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Sat, Aug 02, 2003 - Page 12 News List

Labor strikes damaging to South Korean growth

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South Korean export growth eased last month and will probably slow further this month as strikes hamper production at companies such as Hyundai Motor Co and LG Chem Ltd, the government said.

Overseas sales rose 16 percent from a year earlier to US$15.5 billion last month after increasing 22 percent in June, the commerce ministry said in a statement in Seoul. Imports grew 14 percent.

"Export growth in August is forecast to slow due to unstable labor-management relations," the ministry said.

"Imports will also slow because of a local economic slowdown."

Strikes are preventing South Korean exporters taking full advantage of a rebound in consumer spending in Asia since theSARS epidemic ended. The government is relying on exports to help revive the economy, which it says slipped into recession in the second quarter.

Asian consumers have been buying more cell phones, cars and computers since the last cases of SARS, a virus that killed 813 people, were isolated in June. China, Hong Kong and Taiwan, the three worst-infected places, buy about a quarter of South Korea's exports. Retail sales in China grew 8.3 percent in June, double the pace at the height of the epidemic in May.

"Labor strikes are keeping exports from rising further at a crucial time when Korea depends on overseas shipments to drive economic growth," said Choi Hyoung Jun, an economist at Dongwon Securities Co in Seoul.

Car exports probably dropped a fifth last month because of a month-long strike at Hyundai Motor, South Korea's largest automaker, the ministry said. Cars account for about a 10th of the nation's overseas sales.

Hyundai said yesterday exports of Grandeur XG sedans, Santa Fe sport-utility and other vehicles fell 17 percent between July 16 and July 27 because of a strike.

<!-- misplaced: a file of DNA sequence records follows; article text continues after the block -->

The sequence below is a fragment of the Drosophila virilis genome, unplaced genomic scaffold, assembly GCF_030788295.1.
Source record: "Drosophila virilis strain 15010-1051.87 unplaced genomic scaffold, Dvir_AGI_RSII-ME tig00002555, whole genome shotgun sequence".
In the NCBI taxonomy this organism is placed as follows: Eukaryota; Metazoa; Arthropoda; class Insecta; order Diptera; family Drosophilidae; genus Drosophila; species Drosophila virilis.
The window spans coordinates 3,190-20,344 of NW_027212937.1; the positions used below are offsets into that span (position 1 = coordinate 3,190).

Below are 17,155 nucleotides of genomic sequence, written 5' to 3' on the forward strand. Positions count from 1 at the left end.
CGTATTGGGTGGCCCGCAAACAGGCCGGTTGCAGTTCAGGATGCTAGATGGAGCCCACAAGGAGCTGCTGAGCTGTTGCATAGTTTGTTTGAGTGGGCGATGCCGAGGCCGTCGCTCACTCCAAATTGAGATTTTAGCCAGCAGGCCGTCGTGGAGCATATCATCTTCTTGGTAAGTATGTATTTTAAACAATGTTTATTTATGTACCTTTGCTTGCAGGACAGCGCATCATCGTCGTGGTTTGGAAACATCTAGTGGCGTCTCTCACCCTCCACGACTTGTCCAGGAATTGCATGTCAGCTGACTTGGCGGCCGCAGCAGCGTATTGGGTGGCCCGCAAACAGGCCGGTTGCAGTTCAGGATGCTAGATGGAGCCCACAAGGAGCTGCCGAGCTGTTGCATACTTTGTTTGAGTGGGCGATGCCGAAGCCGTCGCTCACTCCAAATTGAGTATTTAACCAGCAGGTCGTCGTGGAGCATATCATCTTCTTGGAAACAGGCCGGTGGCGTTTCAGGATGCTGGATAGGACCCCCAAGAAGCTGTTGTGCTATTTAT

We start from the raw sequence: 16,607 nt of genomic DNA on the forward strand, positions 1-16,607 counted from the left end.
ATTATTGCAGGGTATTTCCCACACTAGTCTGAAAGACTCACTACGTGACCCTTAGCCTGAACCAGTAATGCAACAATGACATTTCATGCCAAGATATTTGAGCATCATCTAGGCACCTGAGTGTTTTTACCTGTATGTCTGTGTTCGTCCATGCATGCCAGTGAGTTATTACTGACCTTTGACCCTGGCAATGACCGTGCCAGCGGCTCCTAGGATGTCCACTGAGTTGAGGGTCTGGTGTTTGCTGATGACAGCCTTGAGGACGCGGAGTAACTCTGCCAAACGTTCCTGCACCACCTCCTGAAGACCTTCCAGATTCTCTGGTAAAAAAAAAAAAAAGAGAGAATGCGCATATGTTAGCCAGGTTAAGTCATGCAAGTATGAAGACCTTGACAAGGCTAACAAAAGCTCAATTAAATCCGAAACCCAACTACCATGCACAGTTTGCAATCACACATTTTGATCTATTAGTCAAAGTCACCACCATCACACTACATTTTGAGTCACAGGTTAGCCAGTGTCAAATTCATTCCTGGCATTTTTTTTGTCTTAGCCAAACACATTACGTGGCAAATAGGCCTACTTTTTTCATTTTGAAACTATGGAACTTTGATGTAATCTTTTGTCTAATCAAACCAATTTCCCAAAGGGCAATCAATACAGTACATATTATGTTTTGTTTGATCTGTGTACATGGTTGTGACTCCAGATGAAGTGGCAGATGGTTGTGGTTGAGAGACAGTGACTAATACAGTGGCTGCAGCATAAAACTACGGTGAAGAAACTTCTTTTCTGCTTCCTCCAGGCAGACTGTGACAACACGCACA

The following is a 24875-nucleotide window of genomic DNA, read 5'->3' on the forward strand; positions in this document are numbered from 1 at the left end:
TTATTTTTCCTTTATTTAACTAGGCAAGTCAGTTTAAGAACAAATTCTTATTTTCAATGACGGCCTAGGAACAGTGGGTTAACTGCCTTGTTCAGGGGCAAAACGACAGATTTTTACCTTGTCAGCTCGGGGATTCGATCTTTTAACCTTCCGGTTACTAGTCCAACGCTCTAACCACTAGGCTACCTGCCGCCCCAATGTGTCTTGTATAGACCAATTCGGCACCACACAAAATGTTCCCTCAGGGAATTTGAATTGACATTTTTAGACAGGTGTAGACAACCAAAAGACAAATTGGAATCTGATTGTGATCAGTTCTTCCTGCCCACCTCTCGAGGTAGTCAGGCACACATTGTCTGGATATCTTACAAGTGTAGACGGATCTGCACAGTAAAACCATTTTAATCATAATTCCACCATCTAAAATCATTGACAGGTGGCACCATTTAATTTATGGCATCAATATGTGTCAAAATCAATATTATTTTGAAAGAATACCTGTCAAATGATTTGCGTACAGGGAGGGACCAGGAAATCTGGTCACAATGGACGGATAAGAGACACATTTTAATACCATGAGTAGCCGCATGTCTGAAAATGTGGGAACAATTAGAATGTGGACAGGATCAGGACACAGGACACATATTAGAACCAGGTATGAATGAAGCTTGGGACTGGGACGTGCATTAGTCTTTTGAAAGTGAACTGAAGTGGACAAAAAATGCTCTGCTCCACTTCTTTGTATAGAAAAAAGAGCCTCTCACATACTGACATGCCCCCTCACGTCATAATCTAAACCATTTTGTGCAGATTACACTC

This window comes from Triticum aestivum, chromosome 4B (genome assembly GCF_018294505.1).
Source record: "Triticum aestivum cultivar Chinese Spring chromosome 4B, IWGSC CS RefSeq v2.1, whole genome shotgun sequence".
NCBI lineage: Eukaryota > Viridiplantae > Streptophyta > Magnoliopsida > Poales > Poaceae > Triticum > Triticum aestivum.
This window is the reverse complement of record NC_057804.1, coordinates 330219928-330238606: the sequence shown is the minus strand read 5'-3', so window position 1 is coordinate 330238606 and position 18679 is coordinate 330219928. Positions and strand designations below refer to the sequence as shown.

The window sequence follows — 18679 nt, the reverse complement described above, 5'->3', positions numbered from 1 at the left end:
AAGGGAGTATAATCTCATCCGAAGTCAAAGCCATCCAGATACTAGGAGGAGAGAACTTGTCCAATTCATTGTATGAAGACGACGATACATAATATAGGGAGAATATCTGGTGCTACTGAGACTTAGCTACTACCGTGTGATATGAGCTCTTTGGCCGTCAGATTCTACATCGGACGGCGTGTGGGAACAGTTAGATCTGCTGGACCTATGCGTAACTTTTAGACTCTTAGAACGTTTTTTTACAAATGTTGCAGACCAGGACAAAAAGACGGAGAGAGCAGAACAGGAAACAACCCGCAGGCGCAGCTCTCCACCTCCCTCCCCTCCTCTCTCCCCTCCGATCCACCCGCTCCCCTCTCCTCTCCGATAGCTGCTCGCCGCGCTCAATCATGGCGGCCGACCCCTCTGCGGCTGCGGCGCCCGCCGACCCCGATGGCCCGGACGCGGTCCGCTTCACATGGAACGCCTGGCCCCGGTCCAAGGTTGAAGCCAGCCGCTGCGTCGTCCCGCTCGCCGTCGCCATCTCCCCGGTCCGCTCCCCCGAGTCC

"The strike is hurting our sales at both home and overseas," said Jake Jang, a Hyundai Motor spokesman. "We're getting a lot of complaints from our customers because we can't make deliveries on time."

Customers have to wait as much as 50 days to get their cars delivered because of the strike.

Hyundai's unionized workers have refused to work overtime since June 20 and staged sporadic walkouts since June 25, causing the automaker to lose production of more than 99,210 Sonata sedans, Santa Fe sport-utility vehicles and other models worth 1.3 trillion won (US$1.1 billion).

LG Chem Ltd, South Korea's biggest chemicals maker, said on July 14 a strike by workers seeking higher pay was costing it about 10 billion won a day in lost sales.

Chip exports in July rose an estimated 14 percent, while mobile phone exports surged 56 percent, the ministry said.

Exports to China jumped 45 percent in the first 20 days of last month, while shipments to the US fell 6.8 percent, the report showed.

South Korean imports totaled US$14.9 billion last month, leaving a trade surplus of US$666 million for the month.

The government last month estimated South Korea's economy shrank 0.5 percent in the second quarter from the first, following a 0.4 percent contraction in the first three months of the year.

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